The Cowdray pearls, arguably the most important single strand of grey natural pearls in the world, is up for auction.
By Åse Anderson
Sotheby’s jewellery auction next month sees the return of the legendary Cowdray pearls, only three years after setting a new world record for natural grey pearls.
Restrung to its original design of 42 pearls, the necklace is expected to fetch between $4.5-7million when it goes under the hammer at Sotheby’s Cowdray pearls auction in Hong Kong on 7 October. If it achieves a price at the upper end of the estimate - which is not inconceivable given the bidding frenzy that natural pearls have attracted of late - the necklace will have more than doubled its value since 2012 when it sold for $3.3million at Christie’s.
When the Cowdray pearls first appeared at auction in 1937 at Sotheby’s London, the catalogue stated: “There is probably no finer collection of such pearls in existence.” This assertion rings even more true today as prices for natural pearls have soared in recent years. The grey varieties are particularly rare, as saltwater oysters only produce between one to three pearls at a time, and these are usually white or cream in colour. In 2012, Sotheby’s New York set a world record for a single natural grey pearl at $1.9 million, and here is a jewel composed of 42 uniformly shaped pearls ranging in lustrous colours from brown to grey with overtones of pink, purple and green.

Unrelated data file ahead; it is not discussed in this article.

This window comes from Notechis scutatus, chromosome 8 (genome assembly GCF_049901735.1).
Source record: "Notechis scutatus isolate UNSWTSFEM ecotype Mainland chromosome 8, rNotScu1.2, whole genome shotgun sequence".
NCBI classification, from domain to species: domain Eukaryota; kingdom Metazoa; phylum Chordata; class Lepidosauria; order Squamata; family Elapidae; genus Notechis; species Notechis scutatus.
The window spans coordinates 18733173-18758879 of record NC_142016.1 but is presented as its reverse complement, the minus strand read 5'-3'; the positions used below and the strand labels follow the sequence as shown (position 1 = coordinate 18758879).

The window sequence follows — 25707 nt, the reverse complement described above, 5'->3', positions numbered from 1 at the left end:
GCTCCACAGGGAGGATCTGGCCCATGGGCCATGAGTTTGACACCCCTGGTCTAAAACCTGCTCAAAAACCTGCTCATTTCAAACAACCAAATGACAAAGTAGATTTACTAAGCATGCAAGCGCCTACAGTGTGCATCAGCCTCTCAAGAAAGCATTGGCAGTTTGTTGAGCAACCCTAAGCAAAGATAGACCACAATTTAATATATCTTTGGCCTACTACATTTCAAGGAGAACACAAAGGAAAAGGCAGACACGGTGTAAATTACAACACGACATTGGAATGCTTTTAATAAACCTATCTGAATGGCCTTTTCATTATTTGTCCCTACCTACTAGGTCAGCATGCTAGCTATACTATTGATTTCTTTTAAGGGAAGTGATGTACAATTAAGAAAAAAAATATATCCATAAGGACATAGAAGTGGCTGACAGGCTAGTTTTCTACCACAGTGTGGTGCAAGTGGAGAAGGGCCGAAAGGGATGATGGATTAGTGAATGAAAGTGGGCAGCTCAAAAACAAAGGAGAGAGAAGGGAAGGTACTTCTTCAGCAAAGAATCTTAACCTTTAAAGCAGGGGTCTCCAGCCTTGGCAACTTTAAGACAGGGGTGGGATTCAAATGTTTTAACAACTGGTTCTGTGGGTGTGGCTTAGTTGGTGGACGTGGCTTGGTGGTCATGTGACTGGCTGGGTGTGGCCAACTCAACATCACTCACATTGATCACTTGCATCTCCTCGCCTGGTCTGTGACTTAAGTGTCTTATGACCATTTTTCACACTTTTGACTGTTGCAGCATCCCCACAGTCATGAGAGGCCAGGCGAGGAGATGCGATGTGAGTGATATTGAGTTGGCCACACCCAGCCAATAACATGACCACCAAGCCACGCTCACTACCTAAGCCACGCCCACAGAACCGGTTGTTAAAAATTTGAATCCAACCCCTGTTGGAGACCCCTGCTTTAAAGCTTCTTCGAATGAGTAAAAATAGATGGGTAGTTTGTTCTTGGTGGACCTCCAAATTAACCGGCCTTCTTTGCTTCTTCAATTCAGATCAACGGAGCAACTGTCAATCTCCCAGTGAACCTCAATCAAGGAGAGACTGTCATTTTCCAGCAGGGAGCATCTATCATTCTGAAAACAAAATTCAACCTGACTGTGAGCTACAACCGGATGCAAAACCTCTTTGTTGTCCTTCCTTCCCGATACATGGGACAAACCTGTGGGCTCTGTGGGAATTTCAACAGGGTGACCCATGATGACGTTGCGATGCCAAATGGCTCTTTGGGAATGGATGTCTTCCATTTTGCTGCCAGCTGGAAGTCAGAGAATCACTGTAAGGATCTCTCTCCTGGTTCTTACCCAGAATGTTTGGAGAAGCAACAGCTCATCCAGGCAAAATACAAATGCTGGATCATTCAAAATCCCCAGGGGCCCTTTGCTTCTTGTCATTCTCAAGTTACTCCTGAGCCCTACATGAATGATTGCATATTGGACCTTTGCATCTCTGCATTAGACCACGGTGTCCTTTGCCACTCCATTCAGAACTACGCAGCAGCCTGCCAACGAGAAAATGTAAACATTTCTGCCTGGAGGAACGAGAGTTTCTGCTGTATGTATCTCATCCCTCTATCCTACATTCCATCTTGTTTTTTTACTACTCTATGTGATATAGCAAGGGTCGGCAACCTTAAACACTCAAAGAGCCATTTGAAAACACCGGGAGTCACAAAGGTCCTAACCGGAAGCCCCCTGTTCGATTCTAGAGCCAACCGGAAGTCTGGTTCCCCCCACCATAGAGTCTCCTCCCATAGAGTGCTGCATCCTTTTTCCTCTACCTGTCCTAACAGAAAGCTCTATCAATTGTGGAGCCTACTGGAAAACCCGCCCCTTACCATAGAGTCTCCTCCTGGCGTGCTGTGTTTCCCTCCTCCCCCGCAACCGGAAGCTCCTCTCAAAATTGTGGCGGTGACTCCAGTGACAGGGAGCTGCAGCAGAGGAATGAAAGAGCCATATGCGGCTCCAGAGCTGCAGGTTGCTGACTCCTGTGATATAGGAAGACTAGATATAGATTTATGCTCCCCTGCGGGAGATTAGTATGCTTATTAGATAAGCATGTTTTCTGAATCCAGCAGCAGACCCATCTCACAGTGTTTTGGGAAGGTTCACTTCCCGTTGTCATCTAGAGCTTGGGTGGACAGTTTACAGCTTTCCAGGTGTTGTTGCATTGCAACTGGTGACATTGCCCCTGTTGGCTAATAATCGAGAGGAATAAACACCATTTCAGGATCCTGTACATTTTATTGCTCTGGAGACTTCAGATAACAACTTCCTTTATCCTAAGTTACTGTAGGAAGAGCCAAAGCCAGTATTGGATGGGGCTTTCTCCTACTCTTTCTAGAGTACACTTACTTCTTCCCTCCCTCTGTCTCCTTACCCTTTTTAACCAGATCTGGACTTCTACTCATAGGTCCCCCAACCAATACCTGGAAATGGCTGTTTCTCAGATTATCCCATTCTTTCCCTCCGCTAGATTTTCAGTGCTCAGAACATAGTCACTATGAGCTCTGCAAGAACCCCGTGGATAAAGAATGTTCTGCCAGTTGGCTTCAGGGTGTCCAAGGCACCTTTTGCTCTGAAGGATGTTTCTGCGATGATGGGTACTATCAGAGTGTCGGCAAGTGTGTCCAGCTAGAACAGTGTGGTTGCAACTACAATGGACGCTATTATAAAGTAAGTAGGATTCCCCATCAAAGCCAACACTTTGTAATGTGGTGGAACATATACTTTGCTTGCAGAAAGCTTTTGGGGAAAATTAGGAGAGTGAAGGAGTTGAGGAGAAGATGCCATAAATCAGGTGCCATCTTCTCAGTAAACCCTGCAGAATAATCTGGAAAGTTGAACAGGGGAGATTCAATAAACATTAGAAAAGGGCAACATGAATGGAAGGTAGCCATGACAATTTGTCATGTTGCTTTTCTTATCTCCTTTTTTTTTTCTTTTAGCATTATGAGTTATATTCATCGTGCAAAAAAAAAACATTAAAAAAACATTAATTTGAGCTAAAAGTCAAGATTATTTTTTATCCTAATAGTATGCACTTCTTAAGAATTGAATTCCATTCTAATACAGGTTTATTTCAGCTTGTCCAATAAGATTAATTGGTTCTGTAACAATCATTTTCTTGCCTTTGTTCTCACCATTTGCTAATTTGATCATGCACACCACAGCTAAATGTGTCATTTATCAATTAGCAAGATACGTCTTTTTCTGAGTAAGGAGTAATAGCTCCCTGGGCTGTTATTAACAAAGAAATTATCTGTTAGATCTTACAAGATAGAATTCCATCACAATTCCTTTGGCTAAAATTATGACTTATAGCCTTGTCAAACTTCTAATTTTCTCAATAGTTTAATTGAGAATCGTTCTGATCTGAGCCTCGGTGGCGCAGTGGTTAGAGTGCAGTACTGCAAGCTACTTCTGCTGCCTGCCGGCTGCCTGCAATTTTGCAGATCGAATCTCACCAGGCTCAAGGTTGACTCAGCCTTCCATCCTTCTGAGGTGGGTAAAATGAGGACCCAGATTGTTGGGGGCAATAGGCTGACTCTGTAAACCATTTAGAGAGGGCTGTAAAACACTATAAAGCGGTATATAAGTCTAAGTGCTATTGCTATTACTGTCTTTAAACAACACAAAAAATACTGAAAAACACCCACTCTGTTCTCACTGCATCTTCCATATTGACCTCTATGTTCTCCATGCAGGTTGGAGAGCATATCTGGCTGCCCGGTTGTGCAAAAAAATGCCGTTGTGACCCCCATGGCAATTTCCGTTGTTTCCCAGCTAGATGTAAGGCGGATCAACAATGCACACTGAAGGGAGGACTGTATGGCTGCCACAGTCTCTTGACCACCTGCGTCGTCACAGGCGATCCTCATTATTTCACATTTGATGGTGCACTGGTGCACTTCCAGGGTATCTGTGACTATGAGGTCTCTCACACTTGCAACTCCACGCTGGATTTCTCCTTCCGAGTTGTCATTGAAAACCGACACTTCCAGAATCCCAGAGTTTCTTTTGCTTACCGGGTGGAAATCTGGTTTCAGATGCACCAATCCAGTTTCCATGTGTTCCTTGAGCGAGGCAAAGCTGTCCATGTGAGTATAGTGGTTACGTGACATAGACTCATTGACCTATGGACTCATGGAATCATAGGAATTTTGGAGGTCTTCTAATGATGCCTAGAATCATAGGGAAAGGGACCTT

The historic provenance of these record-breaking pearls only adds to their appeal. Formerly in the collection of Viscountess Cowdray, who died in 1932, the pearls were strung and mounted by Cartier. At some point, the pearls were made into a 38-pearl necklace and a pair of earrings, but after the 2012 auction, they were restrung to its original design of 42 pearls. While the earrings stayed in the Cowdray family at the time of the 1937 auction, they are included in the upcoming Sotheby’s Magnificent Jewels & Jadeite Sale.
“We are extremely honoured to offer the Cowdray pearls in Sotheby’s upcoming autumn sale,” said Quek Chin Yeow, deputy chairman of Sotheby’s Asia and chairman of international jewellery, Asia. “Natural saltwater pearls are rarely seen at auctions and the present necklace, strung with 42 superb grey pearls and of aristocratic provenance, is arguably the greatest of its kind in existence. This is an extraordinary collecting opportunity for pearl and jewellery connoisseurs around the world.”